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It is a good place to start anyway. I only suggest that first because the symptom sounds a lot like what I had in an older Buick. Ran fine all the time, nice and smooth, then out of the blue it would die when at idle at traffic light. Then start right back up and no problem after. Then a couple months down the road, same thing. That continued once every couple months for a while, I didn't check into it, because it wouldn't do it much, figures I would just wait until it showed its ugly head for real. lol Then after about a year or longer, it did it slightly more often, but not by much. Then it would stall and when restart would run a little rough for a few seconds and then no problem. Fast forward a while and it would stall once a week and run rough for a few seconds, and then it began not starting up on the first try, it would take two attempts, then three. It was happening enough to be pretty annoying so I just decided to do a tune up. This was not my car it was my mothers car that I bought for her. SO I got some plug wires and plugs and some carb cleaner for the throttle body and air flow sensor etc. Pulled out the sparkers and OMG they were SO short lol. Well, after I got the new plugs in it never happened again.
So, I would check a spark plug first just to make sure it isn't that.
new spark plugs did not resolve the issue, still looking around for other issues. I also cleaned out the throttle body and MAF sensor to no avail. Thanks in advance for any other suggestions you may have
 

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Guido also mentioned the throttle body and MAF sensor. IME these can also affect idle performance especially if they haven't been cleaned for a long time. I have not seen it cause engine to stall but idle was definitely rough. Also, I presume the air filter is not clogged???

OP also asked whether 650 RPM is normal idle...yes, 650 is normal.
Yep, checked these and cleaned them, same problem. It seems to be an electrical issue as it is very consistent about getting to operating temperature and then promptly dying like the flip of a switch it goes from running strong to off....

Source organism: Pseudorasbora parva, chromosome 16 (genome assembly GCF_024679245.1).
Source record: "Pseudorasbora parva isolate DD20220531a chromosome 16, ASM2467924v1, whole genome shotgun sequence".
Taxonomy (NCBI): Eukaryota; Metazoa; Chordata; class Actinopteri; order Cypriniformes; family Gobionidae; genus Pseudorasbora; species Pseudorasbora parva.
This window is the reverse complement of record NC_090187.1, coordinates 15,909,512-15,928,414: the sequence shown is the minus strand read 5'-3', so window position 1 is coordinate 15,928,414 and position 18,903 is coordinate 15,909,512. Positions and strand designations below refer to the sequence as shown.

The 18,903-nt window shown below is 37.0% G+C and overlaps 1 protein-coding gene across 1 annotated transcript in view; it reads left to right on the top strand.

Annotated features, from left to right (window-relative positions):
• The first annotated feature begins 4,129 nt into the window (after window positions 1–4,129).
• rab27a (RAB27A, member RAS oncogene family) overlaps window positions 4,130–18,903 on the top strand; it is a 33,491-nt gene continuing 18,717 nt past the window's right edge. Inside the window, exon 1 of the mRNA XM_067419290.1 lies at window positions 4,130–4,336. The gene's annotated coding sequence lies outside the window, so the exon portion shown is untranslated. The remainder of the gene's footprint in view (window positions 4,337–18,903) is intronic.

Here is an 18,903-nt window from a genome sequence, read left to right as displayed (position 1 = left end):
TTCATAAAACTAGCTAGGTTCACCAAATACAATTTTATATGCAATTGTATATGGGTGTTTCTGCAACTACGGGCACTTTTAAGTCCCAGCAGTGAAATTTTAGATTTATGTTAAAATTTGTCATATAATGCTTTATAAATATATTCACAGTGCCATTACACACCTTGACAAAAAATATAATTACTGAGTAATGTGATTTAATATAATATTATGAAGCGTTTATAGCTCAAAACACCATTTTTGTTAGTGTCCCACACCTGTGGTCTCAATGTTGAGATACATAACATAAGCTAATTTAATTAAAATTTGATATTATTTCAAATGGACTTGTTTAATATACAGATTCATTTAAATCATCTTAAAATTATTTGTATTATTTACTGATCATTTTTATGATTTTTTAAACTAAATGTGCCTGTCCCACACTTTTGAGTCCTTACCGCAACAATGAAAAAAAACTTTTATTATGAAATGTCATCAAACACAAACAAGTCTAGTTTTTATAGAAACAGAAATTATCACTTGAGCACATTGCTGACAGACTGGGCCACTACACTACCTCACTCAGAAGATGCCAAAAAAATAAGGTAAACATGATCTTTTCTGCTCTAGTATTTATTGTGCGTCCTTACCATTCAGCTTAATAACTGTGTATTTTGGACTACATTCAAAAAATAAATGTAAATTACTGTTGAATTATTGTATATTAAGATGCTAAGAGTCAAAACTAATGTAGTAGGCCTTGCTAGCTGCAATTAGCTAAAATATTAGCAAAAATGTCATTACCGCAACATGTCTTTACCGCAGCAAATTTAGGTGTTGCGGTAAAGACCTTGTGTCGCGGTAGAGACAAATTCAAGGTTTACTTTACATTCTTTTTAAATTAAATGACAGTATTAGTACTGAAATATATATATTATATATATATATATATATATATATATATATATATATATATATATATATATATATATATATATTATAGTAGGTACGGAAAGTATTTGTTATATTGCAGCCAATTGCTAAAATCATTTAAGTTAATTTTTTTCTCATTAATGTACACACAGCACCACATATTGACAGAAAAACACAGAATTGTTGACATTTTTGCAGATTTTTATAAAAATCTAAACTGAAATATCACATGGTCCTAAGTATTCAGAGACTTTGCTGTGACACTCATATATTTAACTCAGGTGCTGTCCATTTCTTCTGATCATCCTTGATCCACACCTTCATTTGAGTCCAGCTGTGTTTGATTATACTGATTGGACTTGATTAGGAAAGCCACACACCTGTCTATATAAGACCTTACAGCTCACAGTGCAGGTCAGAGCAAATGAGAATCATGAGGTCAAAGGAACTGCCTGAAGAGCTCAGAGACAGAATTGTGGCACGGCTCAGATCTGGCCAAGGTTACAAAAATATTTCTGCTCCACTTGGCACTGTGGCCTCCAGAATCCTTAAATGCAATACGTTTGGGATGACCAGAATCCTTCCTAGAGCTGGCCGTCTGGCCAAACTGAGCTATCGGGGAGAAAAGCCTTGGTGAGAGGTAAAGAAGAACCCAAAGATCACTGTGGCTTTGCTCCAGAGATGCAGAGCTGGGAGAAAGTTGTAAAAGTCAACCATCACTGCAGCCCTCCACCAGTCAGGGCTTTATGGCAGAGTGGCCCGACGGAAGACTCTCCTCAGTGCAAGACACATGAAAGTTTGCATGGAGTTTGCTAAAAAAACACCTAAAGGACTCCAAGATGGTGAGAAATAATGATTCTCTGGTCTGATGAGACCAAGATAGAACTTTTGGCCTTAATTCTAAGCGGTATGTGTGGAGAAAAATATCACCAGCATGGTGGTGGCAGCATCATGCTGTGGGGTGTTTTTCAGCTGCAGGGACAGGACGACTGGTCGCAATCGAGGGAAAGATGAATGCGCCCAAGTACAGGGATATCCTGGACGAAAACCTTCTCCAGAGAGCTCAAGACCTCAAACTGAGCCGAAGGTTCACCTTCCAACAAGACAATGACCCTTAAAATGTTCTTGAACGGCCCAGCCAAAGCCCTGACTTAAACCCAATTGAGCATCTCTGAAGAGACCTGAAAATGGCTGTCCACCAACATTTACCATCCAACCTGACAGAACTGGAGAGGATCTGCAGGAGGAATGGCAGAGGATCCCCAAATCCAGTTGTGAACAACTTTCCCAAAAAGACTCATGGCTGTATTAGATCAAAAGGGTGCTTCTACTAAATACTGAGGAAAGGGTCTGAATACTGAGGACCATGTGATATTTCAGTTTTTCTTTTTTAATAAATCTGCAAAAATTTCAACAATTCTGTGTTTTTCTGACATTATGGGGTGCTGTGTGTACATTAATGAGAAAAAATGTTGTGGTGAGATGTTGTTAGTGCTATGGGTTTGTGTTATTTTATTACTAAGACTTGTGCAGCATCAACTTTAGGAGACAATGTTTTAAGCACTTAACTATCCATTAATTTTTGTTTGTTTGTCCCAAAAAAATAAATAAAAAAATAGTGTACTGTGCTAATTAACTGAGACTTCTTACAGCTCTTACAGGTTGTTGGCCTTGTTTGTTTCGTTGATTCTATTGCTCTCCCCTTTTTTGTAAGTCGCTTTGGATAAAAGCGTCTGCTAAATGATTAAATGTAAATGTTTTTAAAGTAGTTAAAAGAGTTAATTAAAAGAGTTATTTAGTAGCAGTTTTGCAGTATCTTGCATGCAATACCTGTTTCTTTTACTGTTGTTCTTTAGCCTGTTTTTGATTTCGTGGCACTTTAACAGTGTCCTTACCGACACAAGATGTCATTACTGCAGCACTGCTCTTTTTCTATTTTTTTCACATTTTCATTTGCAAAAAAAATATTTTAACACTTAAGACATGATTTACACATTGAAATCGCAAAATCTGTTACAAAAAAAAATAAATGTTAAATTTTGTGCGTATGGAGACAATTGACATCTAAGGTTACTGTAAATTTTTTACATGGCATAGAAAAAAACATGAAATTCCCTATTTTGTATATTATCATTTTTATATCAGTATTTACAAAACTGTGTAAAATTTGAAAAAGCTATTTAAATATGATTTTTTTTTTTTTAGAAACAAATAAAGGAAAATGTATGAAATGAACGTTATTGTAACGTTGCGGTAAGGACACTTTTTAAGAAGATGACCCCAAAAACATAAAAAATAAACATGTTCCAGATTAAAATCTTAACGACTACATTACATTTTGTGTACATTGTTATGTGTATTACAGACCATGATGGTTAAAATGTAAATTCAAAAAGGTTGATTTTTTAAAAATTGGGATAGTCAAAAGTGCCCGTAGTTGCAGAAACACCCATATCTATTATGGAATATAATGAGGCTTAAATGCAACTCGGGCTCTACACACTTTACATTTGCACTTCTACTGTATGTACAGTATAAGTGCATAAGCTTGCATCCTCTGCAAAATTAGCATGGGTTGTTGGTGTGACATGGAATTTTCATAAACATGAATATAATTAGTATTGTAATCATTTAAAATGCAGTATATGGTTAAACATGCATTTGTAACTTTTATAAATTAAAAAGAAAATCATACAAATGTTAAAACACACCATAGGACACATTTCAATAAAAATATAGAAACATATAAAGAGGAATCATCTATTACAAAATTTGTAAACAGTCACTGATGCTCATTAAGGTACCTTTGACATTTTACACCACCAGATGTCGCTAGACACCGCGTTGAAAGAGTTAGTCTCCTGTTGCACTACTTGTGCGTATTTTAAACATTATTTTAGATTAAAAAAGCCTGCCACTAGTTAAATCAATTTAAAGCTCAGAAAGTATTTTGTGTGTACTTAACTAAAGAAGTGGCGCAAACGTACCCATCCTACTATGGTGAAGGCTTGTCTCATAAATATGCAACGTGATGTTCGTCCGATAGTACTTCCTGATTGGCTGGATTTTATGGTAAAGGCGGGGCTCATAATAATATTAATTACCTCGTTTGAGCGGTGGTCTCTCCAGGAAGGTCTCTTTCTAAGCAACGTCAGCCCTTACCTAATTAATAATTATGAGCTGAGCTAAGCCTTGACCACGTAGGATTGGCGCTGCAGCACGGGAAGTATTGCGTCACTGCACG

I have also been revving it at the time it gets to operating temperature and it will still die even when above idle RPMs.

So I'm thinking something with electricals, which sounds like a nightmare on a cadillac bc there's so many wires. Any ideas what to check first?
 

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I agree that this issue is likely electrical, but it is difficult to know where to start without any diagnostic codes. Therefore, I would start by verifying that the major connections are tight: back of the alternator (you will need a 10mm deep socket and a long extension with U-joint), battery cables, and ground connection. I would also disconnect all of the sensors you can reach, apply dielectric grease to the contacts, and then reconnect them. If these don't help, I would take it to a shop to have things checked out before throwing more parts at it.
 

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I agree that this issue is likely electrical, but it is difficult to know where to start without any diagnostic codes. Therefore, I would start by verifying that the major connections are tight: back of the alternator (you will need a 10mm deep socket and a long extension with U-joint), battery cables, and ground connection. I would also disconnect all of the sensors you can reach, apply dielectric grease to the contacts, and then reconnect them. If these don't help, I would take it to a shop to have things checked out before throwing more parts at it.
Ill check this out and get back to you... thanks for the ideas!
 

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'93 SedanDeville 60 Special
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If I read this right the engine runs OK when cold but then peters out once engine temps comes up

If so the difference is the PCM ignores feedback sensors when coolant temps are low, that means PCM stays